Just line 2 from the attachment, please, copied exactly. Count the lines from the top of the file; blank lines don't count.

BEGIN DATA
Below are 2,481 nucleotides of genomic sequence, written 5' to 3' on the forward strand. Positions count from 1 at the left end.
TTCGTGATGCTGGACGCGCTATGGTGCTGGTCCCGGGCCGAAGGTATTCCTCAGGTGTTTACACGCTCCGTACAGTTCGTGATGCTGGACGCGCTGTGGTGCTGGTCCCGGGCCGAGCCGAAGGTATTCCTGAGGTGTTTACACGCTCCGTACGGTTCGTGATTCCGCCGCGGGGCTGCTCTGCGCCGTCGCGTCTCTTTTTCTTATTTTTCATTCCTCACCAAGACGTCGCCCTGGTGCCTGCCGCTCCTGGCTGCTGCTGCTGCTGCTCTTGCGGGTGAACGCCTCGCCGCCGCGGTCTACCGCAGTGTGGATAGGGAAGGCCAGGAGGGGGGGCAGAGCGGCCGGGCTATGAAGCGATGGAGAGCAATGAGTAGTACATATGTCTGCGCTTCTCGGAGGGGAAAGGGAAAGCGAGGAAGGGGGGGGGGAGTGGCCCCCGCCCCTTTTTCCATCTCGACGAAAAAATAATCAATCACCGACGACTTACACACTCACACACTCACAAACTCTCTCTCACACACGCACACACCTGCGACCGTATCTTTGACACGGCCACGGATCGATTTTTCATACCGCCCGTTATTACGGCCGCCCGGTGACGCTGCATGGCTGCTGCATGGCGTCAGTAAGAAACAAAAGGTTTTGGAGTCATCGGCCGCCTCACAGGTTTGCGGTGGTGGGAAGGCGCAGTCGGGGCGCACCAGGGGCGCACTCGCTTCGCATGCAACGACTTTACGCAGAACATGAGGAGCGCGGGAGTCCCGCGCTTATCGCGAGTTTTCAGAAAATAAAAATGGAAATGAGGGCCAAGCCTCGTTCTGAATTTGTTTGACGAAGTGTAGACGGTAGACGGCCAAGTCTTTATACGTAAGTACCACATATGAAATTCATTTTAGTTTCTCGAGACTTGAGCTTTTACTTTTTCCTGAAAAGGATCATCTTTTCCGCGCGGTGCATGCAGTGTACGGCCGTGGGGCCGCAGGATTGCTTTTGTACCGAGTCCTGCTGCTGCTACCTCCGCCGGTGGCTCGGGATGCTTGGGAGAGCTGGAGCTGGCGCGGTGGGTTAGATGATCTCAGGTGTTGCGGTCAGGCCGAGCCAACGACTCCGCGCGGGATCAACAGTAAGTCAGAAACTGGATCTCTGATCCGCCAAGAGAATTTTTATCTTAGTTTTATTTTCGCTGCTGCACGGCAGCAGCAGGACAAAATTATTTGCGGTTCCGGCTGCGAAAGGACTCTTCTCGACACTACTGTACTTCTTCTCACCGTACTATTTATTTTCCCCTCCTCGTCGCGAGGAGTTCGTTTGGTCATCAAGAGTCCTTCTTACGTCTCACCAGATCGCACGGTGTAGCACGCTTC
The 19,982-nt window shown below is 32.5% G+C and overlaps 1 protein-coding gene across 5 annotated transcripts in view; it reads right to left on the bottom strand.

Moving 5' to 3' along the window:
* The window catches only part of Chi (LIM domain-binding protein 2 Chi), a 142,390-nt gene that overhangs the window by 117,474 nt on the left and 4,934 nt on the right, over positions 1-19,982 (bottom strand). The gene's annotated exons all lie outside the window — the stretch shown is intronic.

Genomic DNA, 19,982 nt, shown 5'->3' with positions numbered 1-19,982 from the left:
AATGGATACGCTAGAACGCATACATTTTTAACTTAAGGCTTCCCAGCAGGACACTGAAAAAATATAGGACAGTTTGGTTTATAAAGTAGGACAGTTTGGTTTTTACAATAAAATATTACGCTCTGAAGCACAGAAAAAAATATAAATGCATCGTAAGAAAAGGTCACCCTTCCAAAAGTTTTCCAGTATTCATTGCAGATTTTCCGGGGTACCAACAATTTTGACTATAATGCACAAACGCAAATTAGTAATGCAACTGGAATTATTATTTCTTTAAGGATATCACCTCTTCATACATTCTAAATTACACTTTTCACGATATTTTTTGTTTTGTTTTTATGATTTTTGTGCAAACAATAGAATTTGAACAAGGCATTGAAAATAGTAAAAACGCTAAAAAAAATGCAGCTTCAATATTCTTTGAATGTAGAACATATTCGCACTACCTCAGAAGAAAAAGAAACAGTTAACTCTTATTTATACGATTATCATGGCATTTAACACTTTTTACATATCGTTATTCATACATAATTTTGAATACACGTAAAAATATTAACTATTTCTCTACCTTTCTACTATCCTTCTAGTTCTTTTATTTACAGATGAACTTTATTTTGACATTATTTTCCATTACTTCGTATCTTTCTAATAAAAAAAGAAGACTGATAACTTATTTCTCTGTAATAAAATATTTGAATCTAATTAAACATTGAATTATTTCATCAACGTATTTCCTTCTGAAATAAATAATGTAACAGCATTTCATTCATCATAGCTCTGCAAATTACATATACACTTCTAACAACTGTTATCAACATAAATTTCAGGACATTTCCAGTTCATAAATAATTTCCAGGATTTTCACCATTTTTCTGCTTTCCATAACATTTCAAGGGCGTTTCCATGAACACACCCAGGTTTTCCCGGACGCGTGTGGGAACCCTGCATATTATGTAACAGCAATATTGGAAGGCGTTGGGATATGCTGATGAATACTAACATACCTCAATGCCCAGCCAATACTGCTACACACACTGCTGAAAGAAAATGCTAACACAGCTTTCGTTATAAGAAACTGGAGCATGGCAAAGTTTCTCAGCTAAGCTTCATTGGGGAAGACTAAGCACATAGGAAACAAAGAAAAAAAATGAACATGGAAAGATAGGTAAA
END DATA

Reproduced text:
TTCGTGATGCTGGACGCGCTATGGTGCTGGTCCCGGGCCGAAGGTATTCCTCAGGTGTTTACACGCTCCGTACAGTTCGTGATGCTGGACGCGCTGTGGTGCTGGTCCCGGGCCGAGCCGAAGGTATTCCTGAGGTGTTTACACGCTCCGTACGGTTCGTGATTCCGCCGCGGGGCTGCTCTGCGCCGTCGCGTCTCTTTTTCTTATTTTTCATTCCTCACCAAGACGTCGCCCTGGTGCCTGCCGCTCCTGGCTGCTGCTGCTGCTGCTCTTGCGGGTGAACGCCTCGCCGCCGCGGTCTACCGCAGTGTGGATAGGGAAGGCCAGGAGGGGGGGCAGAGCGGCCGGGCTATGAAGCGATGGAGAGCAATGAGTAGTACATATGTCTGCGCTTCTCGGAGGGGAAAGGGAAAGCGAGGAAGGGGGGGGGGAGTGGCCCCCGCCCCTTTTTCCATCTCGACGAAAAAATAATCAATCACCGACGACTTACACACTCACACACTCACAAACTCTCTCTCACACACGCACACACCTGCGACCGTATCTTTGACACGGCCACGGATCGATTTTTCATACCGCCCGTTATTACGGCCGCCCGGTGACGCTGCATGGCTGCTGCATGGCGTCAGTAAGAAACAAAAGGTTTTGGAGTCATCGGCCGCCTCACAGGTTTGCGGTGGTGGGAAGGCGCAGTCGGGGCGCACCAGGGGCGCACTCGCTTCGCATGCAACGACTTTACGCAGAACATGAGGAGCGCGGGAGTCCCGCGCTTATCGCGAGTTTTCAGAAAATAAAAATGGAAATGAGGGCCAAGCCTCGTTCTGAATTTGTTTGACGAAGTGTAGACGGTAGACGGCCAAGTCTTTATACGTAAGTACCACATATGAAATTCATTTTAGTTTCTCGAGACTTGAGCTTTTACTTTTTCCTGAAAAGGATCATCTTTTCCGCGCGGTGCATGCAGTGTACGGCCGTGGGGCCGCAGGATTGCTTTTGTACCGAGTCCTGCTGCTGCTACCTCCGCCGGTGGCTCGGGATGCTTGGGAGAGCTGGAGCTGGCGCGGTGGGTTAGATGATCTCAGGTGTTGCGGTCAGGCCGAGCCAACGACTCCGCGCGGGATCAACAGTAAGTCAGAAACTGGATCTCTGATCCGCCAAGAGAATTTTTATCTTAGTTTTATTTTCGCTGCTGCACGGCAGCAGCAGGACAAAATTATTTGCGGTTCCGGCTGCGAAAGGACTCTTCTCGACACTACTGTACTTCTTCTCACCGTACTATTTATTTTCCCCTCCTCGTCGCGAGGAGTTCGTTTGGTCATCAAGAGTCCTTCTTACGTCTCACCAGATCGCACGGTGTAGCACGCTTC